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Can Christians Celebrate Halloween? Part I

Table of Contents

Part One

Argument #1: Christians should not celebrate Halloween because its customs and practices come from an ancient (over 2000 year old), pagan (Celtic) festival of the dead. Therefore to participate in Halloween is to serve the devil.

So the argument alleges. It then builds its case by making direct connections between present day Halloween customs and ancient Druid customs. Unfortunately, this is a grossly flawed argument because it is by no means certain that Halloween originates from an ancient Druid festival of the dead. The connections often made rest upon shoddy scholarship and therefore there are many myths about the origin of Halloween (For an excellent online, Christian analysis of this alleged Druidic origin of Halloween the reader is encouraged to check out Halloween: Myths, Monsters and Devils by W.J. Bethancourt III by clicking here. He also has assembled a bibliography second to none which you can get to by going to here).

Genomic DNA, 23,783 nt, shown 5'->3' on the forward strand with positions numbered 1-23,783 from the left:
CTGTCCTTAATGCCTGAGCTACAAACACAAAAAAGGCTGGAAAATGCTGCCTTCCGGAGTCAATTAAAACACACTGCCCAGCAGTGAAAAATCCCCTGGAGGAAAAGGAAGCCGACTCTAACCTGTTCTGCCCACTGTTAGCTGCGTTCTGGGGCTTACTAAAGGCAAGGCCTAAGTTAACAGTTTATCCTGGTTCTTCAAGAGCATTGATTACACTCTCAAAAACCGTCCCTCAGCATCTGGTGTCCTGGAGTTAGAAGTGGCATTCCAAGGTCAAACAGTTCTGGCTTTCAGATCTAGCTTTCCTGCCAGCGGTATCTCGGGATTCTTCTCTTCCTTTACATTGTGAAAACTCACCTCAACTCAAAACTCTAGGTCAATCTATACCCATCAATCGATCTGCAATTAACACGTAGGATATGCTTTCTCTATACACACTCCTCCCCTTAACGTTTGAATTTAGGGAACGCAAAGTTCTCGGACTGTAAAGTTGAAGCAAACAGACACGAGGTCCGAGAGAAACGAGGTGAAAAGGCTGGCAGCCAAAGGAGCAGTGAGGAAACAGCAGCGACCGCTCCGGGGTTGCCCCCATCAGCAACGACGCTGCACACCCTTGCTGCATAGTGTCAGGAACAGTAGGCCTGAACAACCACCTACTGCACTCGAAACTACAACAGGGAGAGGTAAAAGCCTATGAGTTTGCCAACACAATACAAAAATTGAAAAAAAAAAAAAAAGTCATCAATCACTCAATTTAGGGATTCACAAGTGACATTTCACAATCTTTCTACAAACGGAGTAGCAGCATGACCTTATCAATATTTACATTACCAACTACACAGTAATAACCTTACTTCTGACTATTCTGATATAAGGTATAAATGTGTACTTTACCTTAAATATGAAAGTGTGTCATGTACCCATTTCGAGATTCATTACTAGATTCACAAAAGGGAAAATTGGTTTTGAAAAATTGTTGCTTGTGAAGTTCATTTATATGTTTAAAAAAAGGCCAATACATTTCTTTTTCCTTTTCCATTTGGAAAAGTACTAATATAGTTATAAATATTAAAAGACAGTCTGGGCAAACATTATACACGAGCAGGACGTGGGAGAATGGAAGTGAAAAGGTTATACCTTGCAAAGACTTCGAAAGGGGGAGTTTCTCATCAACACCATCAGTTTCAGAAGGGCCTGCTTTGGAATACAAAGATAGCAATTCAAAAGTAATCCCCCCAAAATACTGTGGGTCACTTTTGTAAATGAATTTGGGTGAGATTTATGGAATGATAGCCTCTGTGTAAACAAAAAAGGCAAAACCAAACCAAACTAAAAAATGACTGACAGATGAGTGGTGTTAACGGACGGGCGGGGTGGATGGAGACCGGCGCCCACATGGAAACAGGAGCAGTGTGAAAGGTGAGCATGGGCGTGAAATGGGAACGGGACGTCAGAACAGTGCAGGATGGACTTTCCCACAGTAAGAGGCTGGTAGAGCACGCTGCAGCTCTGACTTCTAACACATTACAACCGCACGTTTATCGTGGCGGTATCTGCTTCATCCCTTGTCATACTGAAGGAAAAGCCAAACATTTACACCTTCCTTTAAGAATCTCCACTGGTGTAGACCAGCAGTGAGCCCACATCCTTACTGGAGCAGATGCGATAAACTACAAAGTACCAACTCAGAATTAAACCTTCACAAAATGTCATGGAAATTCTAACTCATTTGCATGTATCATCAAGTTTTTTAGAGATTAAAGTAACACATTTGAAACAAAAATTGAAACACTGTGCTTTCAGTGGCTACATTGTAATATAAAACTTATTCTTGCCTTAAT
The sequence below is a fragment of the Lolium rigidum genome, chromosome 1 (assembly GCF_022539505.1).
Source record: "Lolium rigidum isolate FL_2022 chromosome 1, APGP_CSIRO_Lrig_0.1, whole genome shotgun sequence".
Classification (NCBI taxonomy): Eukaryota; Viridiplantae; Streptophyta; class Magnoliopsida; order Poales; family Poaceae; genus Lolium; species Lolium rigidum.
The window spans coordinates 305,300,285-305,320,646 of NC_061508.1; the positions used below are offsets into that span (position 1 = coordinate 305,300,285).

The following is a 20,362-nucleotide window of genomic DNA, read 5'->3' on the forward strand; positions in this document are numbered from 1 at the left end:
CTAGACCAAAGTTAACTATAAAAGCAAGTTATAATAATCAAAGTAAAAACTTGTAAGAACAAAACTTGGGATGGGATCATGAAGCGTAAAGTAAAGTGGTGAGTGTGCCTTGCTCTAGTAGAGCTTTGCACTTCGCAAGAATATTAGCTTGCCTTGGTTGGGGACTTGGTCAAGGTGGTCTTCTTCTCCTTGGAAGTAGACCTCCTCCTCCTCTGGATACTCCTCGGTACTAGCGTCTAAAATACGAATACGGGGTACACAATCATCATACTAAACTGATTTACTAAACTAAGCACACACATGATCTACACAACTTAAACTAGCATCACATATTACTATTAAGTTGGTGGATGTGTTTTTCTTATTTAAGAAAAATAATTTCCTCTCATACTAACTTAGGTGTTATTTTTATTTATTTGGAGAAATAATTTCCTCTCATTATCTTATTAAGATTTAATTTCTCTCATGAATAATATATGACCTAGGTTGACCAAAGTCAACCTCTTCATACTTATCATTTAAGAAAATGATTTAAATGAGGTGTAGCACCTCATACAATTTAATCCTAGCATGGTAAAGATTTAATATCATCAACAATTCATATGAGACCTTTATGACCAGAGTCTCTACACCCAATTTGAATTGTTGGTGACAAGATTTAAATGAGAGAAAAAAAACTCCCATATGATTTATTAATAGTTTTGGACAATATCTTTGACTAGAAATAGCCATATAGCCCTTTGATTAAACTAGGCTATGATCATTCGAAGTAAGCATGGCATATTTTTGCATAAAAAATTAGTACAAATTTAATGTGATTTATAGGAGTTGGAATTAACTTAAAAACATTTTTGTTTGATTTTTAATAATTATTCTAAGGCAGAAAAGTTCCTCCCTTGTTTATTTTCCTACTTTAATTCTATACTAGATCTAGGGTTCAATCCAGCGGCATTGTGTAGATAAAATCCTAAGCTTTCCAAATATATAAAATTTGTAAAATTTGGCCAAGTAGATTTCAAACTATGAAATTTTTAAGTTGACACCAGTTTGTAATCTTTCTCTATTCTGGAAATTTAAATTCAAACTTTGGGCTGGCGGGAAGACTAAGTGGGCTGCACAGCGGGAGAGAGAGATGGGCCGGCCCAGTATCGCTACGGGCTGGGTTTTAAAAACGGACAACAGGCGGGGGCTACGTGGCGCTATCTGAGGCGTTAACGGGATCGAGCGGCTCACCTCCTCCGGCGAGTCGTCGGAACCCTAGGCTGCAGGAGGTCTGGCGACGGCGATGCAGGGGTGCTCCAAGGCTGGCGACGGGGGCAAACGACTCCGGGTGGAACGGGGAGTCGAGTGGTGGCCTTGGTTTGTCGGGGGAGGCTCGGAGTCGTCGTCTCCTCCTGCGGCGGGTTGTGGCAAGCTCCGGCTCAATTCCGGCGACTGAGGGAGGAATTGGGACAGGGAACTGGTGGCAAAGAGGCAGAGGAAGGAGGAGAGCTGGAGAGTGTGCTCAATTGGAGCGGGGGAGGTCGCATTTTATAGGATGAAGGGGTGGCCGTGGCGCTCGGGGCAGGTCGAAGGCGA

Note to Readers of Family Christmas Online: The two references above are, as Dr. Bucher attests, based on legitimate academic research of the highest order. That said, they include content and images which may be disturbing to some. So don't go there unless you feel like you really have to get to the bottom of things. - Paul

Myth #1 "Halloween was originally a Celtic festival for the dead, celebrated on the last day of the Celtic year, Oct. 31."